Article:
For any bookworm, a reading list never truly ends – it just gets longer and longer. But how do you decide what to put on your list? Fortunately, back to school season brings assigned reading for us to choose from, and who better to assign reading to than a college freshman? We poured through the assigned reading for the burgeoning Class of 2019 and compiled our favorites for you.
Stanford University Recommends: Cane River
One of three books recommended for Stanford’s freshmen class, Lalita Tademy’s novel follows four generations of African-American women from the 1830s through the 1930s. Cane River is an historical novel that blends fiction with Tademy’s actual family history. Her powerful writing provides insight into the politics of both slavery and matriarchal societies and is worth reading. If that doesn’t convince you, you should know that Cane River is also an official Oprah Book Club selection. When has Oprah ever been wrong?
Cornell University Recommends: Slaughterhouse-Five
Considered a literary classic, Slaughterhouse-Five is both historically founded and science fiction. Written by Cornell University alumnus Kurt Vonnegut, this novel utilizes Vonnegut’s unique writing style, blending satire with dramatic re-tellings of WWII and Vietnam War stories. Even though it was published towards the end of the 1960s, the story feels modern and is consistently ranked as one of the best English-language novels of all time.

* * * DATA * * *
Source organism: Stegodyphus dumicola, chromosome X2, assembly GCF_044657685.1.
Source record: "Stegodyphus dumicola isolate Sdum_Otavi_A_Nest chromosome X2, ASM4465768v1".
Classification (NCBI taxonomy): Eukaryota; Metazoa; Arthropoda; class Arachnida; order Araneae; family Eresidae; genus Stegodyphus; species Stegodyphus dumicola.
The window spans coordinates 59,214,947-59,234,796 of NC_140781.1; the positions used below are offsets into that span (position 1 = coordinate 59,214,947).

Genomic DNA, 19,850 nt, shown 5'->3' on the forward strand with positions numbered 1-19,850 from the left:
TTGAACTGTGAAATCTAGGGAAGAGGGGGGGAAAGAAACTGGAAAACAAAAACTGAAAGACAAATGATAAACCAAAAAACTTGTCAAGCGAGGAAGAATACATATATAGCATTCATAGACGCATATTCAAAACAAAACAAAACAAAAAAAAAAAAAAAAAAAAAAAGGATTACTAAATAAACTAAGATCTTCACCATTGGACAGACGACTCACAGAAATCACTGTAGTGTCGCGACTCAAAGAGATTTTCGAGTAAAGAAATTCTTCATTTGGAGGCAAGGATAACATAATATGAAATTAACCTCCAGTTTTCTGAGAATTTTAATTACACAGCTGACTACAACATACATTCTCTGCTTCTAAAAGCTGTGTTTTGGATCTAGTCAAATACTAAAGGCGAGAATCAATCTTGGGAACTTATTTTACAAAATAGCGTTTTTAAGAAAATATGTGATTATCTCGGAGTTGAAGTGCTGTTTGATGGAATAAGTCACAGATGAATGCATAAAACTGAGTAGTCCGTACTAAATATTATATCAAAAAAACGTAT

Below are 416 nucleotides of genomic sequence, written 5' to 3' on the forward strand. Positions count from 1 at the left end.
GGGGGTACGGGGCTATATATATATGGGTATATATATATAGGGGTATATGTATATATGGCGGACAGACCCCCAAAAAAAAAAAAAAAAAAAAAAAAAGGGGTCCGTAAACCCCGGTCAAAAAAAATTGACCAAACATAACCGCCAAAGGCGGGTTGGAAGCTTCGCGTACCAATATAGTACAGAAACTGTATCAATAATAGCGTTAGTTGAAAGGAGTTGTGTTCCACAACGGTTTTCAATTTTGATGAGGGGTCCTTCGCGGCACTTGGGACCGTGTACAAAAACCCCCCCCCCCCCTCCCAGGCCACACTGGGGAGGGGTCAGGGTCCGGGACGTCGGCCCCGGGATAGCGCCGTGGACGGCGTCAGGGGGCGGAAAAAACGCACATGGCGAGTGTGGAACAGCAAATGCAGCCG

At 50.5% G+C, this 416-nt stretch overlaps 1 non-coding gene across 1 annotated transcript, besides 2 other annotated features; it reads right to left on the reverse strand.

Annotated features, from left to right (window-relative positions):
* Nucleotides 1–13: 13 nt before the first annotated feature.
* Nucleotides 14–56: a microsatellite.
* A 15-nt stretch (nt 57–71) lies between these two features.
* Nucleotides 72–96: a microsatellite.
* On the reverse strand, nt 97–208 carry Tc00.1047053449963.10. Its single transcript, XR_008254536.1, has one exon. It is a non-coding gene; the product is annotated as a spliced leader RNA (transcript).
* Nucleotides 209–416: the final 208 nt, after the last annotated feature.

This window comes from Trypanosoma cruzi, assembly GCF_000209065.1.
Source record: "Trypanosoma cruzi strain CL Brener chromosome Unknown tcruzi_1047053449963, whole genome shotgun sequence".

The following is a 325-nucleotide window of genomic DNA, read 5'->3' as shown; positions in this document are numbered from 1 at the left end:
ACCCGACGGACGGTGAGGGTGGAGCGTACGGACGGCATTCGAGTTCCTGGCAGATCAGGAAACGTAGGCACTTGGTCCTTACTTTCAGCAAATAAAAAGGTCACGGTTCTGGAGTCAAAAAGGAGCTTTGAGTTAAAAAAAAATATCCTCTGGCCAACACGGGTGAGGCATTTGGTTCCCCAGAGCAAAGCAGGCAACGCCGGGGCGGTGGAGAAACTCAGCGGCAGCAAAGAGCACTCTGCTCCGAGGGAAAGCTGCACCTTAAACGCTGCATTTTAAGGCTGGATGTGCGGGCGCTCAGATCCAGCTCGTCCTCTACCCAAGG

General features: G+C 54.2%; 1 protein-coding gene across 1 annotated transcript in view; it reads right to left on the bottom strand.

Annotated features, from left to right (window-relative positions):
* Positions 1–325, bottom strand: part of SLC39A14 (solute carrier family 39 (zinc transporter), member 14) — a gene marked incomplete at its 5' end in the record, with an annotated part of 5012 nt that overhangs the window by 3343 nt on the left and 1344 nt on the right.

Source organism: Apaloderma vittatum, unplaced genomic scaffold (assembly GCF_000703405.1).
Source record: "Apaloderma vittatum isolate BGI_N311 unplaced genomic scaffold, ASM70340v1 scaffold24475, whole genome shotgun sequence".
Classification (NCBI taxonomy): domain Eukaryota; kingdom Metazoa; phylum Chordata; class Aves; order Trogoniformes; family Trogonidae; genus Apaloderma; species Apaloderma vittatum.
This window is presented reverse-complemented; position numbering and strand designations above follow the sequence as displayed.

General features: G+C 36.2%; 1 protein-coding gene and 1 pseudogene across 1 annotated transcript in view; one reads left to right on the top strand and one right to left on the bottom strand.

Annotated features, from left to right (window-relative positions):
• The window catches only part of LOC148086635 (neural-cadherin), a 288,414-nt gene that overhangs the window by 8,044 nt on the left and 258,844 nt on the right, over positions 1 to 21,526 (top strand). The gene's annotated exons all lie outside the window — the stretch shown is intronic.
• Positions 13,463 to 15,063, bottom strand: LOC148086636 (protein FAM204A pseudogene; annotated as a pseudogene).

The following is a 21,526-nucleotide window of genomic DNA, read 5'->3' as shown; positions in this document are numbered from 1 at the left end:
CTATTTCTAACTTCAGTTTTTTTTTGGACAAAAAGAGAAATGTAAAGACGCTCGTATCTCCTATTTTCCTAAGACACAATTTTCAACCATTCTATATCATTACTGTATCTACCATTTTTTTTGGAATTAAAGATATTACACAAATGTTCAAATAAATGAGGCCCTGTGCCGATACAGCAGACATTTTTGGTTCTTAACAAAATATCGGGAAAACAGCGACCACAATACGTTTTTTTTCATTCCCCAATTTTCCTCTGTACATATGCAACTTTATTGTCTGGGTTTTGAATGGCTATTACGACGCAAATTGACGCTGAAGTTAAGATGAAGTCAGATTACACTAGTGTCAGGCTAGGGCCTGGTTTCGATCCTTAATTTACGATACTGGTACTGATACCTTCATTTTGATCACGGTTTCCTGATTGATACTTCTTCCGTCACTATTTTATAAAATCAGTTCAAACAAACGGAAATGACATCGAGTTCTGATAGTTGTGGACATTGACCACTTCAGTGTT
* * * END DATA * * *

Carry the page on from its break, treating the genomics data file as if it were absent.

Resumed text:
Duke University Recommends: Fun Home: A Family Tragicomic
The “to read or not to read” controversy aside, Fun Home: A Family Tragicomic is a hilarious and heartbreaking memoir from cartoonist Alison Bechdel. Bechdel juxtaposes her sexual awakening with stories of growing up in the family-owned fun home (a.k.a. funeral parlor). The title-referenced tragedy? Bechdel’s closeted gay father committed suicide, and a majority of Bechdel’s memoir explores the mysteries he left behind – and if her own homosexuality contributed. This graphic novel’s musical adaptation recently won the Tony Award for Best Musical, proving that the story can be enjoyed by a wide variety of audiences.
NC State University Recommends: Stand Up That Mountain
Another pick on this list that’s based on a true story, Stand Up That Mountain is the story of a town threatened by a large mining company and the lawyer recruited to fight on the town’s behalf. Dog Town’s “mountain people” culture can be attributed to its place high in the Appalachians, and author Jay Erskine Leutze depicts their lifestyle – as well as the fight to maintain it – with grace, humor, and a lot of heart. Though the ending may be predictable, the journey is well-worth it – and it might convince you to try your luck hiking the Appalachian Trail.
Vanderbilt University Recommends: The Madonnas of Echo Park
Written by Brando Skyhorse and the recipient of the 2011 PEN/Hemingway Award, The Madonnas of Echo Park is a series of vignettes about a family’s struggle to achieve the American dream while keeping their ethnic identity intact. The large and diverse cast of characters provides a multitude of perspectives so no matter where you are in life you’re bound to find a part of the book to relate to. With the themes of identity and relationships consistently present throughout the novel, it’s a perfect fit for young adults and for anyone who is trying to find their way.